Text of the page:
I’m referring to Fred’s disposition in general as reflected in earlier posts, one of which being about needing / wanting authentic feedback and having no patience for suckups.Some people just want to suck up, but others may be trying to interact genuinely and be nice, and both groups get bunched together in the offstandishness.

      2. LE

        I don’t really get the point of sucking up in this context. I just can’t imagine USV investing in a company because someone sent Fred a bottle of scotch.I don’t think that it has to do with that overall although there are probably cases like that. Need Fred’s facts and figures, would be interesting.In college and some of high school I worked for an attorney. At Chrismas time he would send the clients gifts and I would have to deliver them. I remember how he sat there and decided who would get a Microwave and who would get a Color TV. (This was late 70’s early 80’s). The gifts were very nice and not a bribe just a way of saying “thank you” I appreciate the business that you send me. In most cases the clients were entrepreneurs although some might have been company men. You don’t send a gift to a builder who owns his own company to bribe him. It’s his money. He doesn’t work for the building department.Years later, in the Internet business I dealt with (and still do) a company called which was started by an attorney. I remember the first year he sent me a gift and one year he sent me an IP phone which might have been worth at the time over $100. I actually remember that to this day I thought it was a nice touch.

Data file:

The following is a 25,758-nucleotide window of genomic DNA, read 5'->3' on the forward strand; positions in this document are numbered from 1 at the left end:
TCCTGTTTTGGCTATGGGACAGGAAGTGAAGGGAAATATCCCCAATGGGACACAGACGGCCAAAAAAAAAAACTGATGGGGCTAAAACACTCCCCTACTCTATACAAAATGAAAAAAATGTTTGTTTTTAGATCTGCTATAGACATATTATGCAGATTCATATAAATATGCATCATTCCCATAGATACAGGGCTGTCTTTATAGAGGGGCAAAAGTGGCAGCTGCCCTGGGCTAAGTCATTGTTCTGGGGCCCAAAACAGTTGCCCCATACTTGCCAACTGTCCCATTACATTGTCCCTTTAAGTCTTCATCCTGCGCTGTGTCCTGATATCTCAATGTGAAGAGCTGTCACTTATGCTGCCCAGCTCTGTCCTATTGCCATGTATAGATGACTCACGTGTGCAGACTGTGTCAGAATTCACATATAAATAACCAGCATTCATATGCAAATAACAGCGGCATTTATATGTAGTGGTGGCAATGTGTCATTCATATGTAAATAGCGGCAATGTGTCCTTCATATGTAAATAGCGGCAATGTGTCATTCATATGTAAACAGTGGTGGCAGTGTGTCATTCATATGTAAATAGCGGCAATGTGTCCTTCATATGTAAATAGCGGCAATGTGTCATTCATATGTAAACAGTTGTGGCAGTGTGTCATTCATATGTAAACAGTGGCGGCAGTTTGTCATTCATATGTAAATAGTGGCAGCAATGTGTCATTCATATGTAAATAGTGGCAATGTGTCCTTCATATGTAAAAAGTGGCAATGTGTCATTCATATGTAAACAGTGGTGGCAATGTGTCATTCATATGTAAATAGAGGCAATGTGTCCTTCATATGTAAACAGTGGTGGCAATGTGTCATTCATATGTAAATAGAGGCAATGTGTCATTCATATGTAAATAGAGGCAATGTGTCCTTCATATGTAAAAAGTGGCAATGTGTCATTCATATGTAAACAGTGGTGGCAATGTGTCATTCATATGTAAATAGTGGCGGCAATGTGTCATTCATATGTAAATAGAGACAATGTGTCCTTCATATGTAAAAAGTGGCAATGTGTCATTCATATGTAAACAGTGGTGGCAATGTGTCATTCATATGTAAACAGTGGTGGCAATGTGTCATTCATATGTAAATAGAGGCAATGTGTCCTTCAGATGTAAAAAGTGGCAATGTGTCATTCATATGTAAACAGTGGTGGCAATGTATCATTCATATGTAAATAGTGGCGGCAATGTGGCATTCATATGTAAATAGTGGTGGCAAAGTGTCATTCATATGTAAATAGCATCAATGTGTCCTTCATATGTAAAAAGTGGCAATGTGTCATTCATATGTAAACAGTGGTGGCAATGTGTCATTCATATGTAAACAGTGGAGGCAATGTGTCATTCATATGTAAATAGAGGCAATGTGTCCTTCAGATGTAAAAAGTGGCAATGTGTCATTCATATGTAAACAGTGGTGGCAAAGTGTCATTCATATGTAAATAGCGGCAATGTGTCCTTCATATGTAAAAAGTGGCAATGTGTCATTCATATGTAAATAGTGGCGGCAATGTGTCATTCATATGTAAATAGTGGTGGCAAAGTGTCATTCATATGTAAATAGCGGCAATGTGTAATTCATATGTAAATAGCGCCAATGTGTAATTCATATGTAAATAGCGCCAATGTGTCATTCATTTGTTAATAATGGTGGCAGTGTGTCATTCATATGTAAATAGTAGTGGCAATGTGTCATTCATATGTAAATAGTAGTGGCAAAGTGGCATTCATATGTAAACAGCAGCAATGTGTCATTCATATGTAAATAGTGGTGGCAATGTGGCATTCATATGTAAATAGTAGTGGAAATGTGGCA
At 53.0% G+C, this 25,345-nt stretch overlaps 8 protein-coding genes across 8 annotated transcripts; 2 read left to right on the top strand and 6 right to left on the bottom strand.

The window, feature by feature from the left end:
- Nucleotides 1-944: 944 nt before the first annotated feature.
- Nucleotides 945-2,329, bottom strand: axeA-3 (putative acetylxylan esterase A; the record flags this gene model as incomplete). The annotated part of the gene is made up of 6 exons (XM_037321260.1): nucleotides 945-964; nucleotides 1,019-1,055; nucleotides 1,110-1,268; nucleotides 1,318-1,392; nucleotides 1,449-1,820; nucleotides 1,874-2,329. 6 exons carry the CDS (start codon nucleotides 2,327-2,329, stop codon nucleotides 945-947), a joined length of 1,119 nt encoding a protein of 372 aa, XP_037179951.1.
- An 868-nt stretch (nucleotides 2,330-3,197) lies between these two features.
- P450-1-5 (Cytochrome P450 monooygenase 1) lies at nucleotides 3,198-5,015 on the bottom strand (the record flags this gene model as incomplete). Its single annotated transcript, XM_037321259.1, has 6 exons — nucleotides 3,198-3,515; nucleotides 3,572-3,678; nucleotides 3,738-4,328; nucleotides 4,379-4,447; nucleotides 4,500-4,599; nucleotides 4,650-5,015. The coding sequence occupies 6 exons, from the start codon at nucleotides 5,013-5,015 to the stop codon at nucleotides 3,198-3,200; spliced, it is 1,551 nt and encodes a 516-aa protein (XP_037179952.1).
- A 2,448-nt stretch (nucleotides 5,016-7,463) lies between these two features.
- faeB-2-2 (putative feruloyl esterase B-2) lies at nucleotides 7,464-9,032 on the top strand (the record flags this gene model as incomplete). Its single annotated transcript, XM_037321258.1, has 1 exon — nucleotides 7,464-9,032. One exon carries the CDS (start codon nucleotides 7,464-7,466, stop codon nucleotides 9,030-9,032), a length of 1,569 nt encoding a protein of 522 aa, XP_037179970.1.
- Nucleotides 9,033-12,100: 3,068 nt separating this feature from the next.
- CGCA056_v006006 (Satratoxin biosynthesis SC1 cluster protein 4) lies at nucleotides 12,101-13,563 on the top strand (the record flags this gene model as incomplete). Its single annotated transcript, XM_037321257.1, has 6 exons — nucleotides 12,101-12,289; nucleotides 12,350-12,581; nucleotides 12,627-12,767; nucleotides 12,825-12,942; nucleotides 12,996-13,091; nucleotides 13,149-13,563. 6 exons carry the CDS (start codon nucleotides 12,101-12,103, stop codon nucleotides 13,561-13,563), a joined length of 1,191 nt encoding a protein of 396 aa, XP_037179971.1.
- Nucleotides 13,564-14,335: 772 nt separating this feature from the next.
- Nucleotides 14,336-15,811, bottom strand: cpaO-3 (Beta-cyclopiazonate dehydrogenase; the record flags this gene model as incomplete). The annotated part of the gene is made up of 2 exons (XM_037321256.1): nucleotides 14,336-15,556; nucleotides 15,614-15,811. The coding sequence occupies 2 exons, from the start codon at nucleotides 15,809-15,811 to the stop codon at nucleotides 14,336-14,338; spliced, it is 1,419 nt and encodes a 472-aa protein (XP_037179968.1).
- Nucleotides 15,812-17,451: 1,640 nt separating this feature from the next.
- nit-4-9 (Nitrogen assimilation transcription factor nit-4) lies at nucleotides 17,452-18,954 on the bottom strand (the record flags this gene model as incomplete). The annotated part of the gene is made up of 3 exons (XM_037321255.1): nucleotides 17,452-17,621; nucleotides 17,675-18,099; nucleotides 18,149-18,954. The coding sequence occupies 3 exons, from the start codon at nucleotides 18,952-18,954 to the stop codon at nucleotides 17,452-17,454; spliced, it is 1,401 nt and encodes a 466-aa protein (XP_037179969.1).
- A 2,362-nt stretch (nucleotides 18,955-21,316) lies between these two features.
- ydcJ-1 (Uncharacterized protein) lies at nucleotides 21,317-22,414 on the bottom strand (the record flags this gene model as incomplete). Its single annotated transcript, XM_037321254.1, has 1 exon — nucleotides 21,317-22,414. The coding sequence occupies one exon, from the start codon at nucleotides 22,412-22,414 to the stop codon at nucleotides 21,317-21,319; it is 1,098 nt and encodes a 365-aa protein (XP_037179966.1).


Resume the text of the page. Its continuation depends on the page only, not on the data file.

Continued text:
6. William Mougayar

    Curious, how about greeting cards? Do you feel OK receiving them?

    1. jason wright

      the planet needs its trees

      1. pointsnfigures

        Which generation will break that custom and do it electronically instead? I actually like receiving cards with photos in them.